Post by Steven Dale
This past summer I brought attention to the Rheinseilbahn in Koblenz, Germany. In a past post I suggested it was likely a strong example of an Urban Gondola given its innovative design. That opinion, however, was based upon second and third hand knowledge, not first-hand experience. Last month, however, I had the opportunity to visit Koblenz and tour the Rheinseilbahn myself.
All images by Steven Dale.
This is the most attention I’ve ever given a single system on The Gondola Project. That’s strange because the Koblenz Rheinseilbahn doesn’t really fit within my definition of what Cable Propelled Transit (CPT) is. It has neither fare nor physical integration with the transit system of its host city. In all reality, the system is better defined as a Toy For Tourists.
It is, however, a Toy For Tourists that has a good chance at longevity. Unlike several attempts in North America, the Rheinseilbahn exists for a specific purpose; getting 2 million German tourists to-and-from a hard to reach horticultural exhibition. Systems such as these also tend to stick around more in European rather than North American cities.
Furthermore, as the system was privately-financed by the builder, few public funds were involved in the project. Should it become a mainstay of the Koblenz landscape, great. If not, no taxpayer dollars were wasted.
It’s also a great teacher.
One thing I’ve tried to do with The Gondola Project is not be so narrow in my definitions so as to exclude things we can learn from. That, in essence, is the very nature of this site. By opening our eyes to new ideas and possibilities we can help transform our cities into things never dreamed of before.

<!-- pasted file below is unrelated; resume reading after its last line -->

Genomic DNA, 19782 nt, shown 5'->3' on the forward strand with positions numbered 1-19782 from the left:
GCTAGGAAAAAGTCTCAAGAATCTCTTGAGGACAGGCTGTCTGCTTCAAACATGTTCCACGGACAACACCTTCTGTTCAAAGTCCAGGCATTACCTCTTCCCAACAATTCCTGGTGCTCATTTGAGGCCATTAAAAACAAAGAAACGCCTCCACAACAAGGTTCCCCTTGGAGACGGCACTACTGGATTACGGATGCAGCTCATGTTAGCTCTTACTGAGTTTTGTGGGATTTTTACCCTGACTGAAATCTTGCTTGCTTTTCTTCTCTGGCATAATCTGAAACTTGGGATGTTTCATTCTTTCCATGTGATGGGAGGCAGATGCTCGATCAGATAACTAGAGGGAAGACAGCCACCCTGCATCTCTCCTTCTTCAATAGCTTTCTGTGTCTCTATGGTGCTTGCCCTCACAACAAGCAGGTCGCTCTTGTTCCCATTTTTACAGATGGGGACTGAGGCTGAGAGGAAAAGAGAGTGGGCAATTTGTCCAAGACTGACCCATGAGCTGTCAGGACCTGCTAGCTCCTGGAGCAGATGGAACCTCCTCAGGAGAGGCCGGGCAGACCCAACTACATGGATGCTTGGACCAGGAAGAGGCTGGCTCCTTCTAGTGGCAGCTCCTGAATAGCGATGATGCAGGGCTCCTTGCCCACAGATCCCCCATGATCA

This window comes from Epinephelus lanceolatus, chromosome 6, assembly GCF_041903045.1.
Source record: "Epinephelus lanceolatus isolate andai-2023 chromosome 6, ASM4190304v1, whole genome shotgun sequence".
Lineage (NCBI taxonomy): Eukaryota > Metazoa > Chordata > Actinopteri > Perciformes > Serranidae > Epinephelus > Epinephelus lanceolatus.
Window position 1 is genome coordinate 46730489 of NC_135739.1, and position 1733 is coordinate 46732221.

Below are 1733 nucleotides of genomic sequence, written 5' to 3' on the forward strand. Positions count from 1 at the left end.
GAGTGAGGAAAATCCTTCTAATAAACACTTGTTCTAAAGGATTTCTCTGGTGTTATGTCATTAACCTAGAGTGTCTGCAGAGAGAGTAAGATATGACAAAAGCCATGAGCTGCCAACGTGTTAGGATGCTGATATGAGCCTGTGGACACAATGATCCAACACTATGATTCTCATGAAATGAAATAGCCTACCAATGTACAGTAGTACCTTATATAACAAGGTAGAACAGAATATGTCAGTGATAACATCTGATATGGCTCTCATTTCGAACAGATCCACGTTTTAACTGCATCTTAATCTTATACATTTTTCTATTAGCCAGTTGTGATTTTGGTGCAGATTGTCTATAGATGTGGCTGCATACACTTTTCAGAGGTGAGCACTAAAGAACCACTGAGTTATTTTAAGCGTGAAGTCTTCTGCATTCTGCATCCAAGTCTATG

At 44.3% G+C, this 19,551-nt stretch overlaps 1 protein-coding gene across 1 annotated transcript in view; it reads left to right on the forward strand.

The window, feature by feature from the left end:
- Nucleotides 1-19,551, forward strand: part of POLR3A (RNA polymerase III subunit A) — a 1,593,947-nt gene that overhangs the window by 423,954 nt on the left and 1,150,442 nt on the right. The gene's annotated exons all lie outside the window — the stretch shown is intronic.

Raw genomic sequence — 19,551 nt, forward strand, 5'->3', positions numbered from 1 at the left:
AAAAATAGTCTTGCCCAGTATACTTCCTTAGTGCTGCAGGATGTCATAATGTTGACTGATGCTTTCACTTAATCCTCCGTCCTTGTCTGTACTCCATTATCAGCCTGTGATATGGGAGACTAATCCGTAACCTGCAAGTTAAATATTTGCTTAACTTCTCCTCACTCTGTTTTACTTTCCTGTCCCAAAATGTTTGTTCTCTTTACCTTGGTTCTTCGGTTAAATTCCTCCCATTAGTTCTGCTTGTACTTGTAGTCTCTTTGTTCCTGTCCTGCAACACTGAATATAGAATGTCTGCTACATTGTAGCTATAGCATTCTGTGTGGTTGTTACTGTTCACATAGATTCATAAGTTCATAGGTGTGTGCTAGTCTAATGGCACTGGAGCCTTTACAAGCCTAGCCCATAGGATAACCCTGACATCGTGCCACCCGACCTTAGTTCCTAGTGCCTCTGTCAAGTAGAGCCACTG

In other words: Who cares if it’s a Toy For Tourists? What can we learn from it?
The Rheinseilbahn fascinates not for what it is but for what it represents. It is more a demonstration piece, like an electric car at an auto show. It challenges you to imagine something more. Ideally, the system would’ve had at least one other station to fully demonstrate the concept of an Urban Gondola system.
But again, we have to judge a system based on its own merits. There’s no reason to have a 3-station system in Koblenz, at least not as far as I can see.
Judging the Rheinseilbahn on its merits as a short-distance tool for moving tourists, it’s a success. But judge it as a means to envision a future where gondolas are an integral part of transit systems and it takes on an importance beyond itself.
In summary (with some additional thoughts):
- The Urban Concept vehicles are inspired. They truly look like transit and should alleviate many troubles transit planners have with the idea of Urban Gondolas and Cable Propelled Transit.
- Being located in a democratic, western European city should make this system more accessible to the wider world than those located in Colombia, Venezuela and Algeria.
- Stations are slim in profile and well-integrated into the urban fabric.
- Station footprints are very small and hint at all sorts of ways to configure stations in a variety of urban forms.
- Towers are the major weakness of the system. They are large, ugly and imposing. That is not a necessity of the technology, rather the result of the system originally being a temporary installation.
- All vehicles can be stored within the envelope of the existing stations. No need for costly storage and maintenance facilities.
- System speed is a modest 20 km/hr. This is due to the touristic nature of the system, not due to the technology itself.
- At 3,700 pphpd, the capacity of this system is quite high. Capacity is likely to be reduced after the event it was built for. (Note: This is speculative, see comments below.)
- Vehicles are fully accessible with plenty of room for standees.
If ever you’re in south-central Germany and have a thing for transit; make your way to Koblenz. There’s something there you should see. And it might just change the way you see transit forever.
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